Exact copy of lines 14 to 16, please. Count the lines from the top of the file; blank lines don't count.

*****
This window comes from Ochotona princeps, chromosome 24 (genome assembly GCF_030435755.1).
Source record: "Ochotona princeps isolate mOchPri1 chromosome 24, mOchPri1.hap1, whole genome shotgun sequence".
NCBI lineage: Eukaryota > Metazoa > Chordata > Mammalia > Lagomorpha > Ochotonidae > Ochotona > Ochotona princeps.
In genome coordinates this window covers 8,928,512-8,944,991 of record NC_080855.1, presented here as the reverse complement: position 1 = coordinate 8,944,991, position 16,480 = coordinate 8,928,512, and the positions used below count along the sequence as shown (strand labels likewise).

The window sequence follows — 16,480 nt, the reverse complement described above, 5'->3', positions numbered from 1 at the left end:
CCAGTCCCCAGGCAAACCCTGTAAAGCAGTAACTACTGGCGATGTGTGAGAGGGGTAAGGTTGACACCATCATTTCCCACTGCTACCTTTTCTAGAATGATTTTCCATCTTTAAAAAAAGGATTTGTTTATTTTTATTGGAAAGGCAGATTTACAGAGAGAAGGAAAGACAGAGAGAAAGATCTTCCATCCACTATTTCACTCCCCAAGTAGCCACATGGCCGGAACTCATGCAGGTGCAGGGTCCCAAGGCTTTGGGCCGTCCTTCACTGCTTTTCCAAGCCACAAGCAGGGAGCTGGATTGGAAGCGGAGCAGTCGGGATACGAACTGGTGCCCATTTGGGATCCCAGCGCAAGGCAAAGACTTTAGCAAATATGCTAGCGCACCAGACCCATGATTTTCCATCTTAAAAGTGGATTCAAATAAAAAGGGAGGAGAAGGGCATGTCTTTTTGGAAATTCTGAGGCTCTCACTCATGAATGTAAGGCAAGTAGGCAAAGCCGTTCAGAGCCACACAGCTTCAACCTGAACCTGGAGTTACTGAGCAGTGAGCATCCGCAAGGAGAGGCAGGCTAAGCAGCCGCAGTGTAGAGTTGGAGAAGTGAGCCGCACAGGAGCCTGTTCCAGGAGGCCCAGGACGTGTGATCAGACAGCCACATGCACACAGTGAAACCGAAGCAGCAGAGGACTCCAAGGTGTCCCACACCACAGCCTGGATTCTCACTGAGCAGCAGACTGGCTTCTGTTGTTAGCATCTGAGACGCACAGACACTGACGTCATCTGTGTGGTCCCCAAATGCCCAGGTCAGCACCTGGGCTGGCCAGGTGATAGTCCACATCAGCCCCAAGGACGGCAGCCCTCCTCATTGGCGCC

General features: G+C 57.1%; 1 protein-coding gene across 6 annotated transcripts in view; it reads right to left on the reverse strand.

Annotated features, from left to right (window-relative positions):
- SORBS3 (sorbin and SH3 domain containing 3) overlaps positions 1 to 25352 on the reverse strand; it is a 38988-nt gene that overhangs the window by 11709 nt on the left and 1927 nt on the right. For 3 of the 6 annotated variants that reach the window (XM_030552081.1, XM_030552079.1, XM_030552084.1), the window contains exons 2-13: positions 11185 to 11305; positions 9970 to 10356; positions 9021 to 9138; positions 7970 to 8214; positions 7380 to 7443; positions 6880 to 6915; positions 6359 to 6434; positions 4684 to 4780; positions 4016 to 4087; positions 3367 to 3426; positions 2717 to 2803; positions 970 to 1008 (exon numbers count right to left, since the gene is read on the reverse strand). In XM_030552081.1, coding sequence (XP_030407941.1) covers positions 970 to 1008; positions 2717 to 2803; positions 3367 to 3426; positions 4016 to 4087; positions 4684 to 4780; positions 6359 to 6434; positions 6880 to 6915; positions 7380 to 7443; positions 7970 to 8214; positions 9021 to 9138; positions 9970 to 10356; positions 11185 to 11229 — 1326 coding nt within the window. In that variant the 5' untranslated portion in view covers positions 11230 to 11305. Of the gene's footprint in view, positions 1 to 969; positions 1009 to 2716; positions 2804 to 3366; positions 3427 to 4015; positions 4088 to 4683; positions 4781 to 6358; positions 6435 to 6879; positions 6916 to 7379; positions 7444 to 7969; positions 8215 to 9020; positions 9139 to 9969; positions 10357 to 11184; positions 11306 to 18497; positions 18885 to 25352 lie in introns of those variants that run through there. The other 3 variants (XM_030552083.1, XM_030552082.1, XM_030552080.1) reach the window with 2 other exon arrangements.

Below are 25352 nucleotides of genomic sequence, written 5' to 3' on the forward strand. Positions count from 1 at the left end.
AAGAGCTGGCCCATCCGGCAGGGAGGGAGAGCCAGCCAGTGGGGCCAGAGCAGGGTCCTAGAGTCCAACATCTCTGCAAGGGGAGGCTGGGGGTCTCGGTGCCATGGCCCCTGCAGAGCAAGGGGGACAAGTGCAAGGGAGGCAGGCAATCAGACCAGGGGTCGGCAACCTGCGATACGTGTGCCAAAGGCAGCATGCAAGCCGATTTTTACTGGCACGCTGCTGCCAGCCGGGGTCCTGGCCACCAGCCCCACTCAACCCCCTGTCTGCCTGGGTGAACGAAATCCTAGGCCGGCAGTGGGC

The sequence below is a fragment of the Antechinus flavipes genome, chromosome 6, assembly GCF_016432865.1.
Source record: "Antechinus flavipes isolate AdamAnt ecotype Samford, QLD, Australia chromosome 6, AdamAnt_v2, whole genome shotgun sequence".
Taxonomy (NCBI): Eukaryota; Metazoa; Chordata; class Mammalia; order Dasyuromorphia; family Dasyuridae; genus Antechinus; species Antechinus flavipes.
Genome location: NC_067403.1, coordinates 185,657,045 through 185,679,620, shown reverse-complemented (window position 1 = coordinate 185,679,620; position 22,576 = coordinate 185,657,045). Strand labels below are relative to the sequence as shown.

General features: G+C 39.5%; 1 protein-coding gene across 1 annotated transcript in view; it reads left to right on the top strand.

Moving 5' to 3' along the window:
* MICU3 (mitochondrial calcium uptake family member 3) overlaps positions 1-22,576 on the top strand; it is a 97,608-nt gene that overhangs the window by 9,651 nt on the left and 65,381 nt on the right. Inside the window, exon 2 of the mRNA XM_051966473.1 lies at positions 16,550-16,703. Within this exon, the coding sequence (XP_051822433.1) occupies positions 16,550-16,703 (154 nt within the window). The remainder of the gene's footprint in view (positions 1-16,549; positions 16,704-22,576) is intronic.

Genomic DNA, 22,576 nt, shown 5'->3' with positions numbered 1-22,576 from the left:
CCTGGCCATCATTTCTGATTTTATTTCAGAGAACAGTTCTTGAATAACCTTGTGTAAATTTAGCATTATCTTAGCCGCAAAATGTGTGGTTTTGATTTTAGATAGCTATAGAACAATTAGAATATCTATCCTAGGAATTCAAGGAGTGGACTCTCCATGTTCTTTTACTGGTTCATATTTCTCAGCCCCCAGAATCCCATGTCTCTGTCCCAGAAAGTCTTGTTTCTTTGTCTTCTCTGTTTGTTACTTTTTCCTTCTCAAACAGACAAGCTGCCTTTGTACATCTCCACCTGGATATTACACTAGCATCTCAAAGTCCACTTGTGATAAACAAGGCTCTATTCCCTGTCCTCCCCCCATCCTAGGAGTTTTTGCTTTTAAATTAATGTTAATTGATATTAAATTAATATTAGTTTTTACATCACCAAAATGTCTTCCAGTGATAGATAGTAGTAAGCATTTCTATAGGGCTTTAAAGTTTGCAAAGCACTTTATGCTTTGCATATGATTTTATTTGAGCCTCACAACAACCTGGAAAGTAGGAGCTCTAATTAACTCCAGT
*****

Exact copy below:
Taxonomy (NCBI): Eukaryota; Metazoa; Chordata; class Mammalia; order Dasyuromorphia; family Dasyuridae; genus Antechinus; species Antechinus flavipes.
Genome location: NC_067403.1, coordinates 185,657,045 through 185,679,620, shown reverse-complemented (window position 1 = coordinate 185,679,620; position 22,576 = coordinate 185,657,045). Strand labels below are relative to the sequence as shown.

General features: G+C 39.5%; 1 protein-coding gene across 1 annotated transcript in view; it reads left to right on the top strand.